Investigatory Powers Bill — Bulk Interception of Communications Where One or Both Parties Are Outside the British Islands — 7 Jun 2016 at 16:00
George Osborne MP, Tatton did not vote.
The majority of MPs voted to permit, with a warrant from a Secretary of State, the bulk interception of communications where either the sender or receiver is outside the British Islands.
MPs were considering the Investigatory Powers Bill.
The amendment rejected by the majority of MPs in this vote was:
- Amendment 390, page 95, line 27, leave out clause 119.
Clause 119 was titled Bulk interception warrants and provided for warrants permitting the bulk interception of communications where either the sender or receiver is outside the British Islands.
Clause 121 required a warrant to be issued personally by a Secretary of State, and provided it may only be issued to one of the three intelligence agencies. The decision to issue a warrant would also be approved by a Judicial Commissioner.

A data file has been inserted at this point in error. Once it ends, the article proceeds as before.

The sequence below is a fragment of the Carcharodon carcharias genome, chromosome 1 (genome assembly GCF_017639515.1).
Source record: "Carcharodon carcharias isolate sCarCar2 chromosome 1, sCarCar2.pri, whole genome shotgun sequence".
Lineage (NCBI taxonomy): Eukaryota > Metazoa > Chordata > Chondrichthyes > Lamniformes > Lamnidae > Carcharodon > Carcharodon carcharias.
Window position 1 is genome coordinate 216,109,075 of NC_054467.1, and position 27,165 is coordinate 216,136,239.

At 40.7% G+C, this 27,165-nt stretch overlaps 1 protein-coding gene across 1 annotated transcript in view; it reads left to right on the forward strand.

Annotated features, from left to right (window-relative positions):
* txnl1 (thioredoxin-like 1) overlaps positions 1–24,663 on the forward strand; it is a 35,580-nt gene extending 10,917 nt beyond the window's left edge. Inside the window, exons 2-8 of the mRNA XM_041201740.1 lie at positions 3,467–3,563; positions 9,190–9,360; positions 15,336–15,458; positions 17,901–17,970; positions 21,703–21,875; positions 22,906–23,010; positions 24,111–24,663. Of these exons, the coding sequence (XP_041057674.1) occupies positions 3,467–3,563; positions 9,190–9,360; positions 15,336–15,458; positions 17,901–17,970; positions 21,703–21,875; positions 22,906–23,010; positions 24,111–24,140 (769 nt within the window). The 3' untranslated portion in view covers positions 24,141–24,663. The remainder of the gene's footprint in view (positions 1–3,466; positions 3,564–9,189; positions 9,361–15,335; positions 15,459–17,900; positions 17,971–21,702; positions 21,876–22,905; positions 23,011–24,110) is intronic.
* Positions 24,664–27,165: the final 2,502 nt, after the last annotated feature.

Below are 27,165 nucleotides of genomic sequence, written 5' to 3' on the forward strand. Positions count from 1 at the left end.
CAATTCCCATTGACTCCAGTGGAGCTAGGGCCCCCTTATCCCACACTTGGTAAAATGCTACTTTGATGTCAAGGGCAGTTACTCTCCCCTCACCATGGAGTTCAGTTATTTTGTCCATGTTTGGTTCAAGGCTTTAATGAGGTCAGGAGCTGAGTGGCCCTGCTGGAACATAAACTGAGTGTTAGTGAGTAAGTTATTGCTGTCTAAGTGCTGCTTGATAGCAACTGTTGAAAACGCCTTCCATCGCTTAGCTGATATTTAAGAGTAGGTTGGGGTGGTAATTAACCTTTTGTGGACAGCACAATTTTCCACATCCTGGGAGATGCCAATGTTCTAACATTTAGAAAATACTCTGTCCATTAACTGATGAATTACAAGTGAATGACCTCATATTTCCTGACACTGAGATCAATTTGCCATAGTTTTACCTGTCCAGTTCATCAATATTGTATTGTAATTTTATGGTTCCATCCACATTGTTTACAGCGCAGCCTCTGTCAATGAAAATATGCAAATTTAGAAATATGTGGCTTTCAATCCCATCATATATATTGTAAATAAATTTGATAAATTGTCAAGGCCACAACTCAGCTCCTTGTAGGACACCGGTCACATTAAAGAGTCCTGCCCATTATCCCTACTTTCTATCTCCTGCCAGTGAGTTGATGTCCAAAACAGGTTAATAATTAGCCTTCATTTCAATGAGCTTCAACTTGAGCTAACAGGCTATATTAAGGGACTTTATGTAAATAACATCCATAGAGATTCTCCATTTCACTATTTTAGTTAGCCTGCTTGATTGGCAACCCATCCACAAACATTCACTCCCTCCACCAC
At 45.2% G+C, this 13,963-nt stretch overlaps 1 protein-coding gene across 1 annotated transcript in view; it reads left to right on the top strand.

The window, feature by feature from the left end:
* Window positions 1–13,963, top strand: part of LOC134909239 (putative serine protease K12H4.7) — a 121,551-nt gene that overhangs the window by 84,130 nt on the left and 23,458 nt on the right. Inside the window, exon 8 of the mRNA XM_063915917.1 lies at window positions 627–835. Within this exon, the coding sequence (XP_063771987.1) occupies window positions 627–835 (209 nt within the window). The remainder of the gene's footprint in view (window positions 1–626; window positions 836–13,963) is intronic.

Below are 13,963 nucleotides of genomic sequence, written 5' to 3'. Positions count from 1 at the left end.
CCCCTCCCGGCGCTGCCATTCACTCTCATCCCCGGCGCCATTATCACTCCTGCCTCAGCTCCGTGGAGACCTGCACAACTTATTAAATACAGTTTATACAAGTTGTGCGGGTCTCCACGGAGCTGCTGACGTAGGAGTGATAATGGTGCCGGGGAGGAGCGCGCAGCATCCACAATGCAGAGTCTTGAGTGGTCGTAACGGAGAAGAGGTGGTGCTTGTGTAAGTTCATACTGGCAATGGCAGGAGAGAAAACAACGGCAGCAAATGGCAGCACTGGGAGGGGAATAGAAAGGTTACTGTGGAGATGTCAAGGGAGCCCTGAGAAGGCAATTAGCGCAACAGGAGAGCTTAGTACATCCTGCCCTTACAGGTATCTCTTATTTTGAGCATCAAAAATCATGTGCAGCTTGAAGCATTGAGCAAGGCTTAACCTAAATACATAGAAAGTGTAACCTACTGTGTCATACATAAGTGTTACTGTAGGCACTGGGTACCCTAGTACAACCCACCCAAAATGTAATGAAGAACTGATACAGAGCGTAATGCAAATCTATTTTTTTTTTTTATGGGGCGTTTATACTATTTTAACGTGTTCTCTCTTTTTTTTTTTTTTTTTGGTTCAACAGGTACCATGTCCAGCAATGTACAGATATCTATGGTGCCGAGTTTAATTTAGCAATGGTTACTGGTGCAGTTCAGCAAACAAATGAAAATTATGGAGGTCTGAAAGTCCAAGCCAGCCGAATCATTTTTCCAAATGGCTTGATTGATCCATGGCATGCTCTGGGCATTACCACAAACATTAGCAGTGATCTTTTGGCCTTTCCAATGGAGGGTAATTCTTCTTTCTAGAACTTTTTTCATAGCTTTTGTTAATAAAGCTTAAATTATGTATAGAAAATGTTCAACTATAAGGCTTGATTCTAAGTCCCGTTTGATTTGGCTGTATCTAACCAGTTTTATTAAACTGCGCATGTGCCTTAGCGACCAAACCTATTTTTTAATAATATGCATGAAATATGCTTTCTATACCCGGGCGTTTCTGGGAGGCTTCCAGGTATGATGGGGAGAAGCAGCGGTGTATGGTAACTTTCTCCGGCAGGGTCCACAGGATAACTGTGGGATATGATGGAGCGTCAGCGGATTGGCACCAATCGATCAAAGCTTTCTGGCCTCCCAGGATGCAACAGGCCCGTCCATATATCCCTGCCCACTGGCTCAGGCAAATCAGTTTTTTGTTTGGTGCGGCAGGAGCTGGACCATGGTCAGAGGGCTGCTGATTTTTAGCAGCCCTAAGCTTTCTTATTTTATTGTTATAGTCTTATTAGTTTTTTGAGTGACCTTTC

Under the provisions in the Bill a warrant could not be issued with primary purpose of obtaining communications between people in the British Islands.
“British Islands” means the United Kingdom, the Channel Islands and the Isle of Man.
-  Parliament's webpage on the Investigatory Powers Bill
-  Clause 119 of the Investigatory Powers Bill as at the time of the vote
-  Schedule 1 to the Interpretation Act 1978
Votes by party, red entries are votes against the majority for that party.
What are Boths? An MP can vote both aye and no in the same division. The boths page explains this.
What is Turnout? This is measured against the total membership of the party at the time of the vote.
|Party||Majority (No)||Minority (Aye)||Both||Turnout|
|Con||276 (+2 tell)||0||0||84.2%|
|SNP||0||49 (+2 tell)||0||94.4%|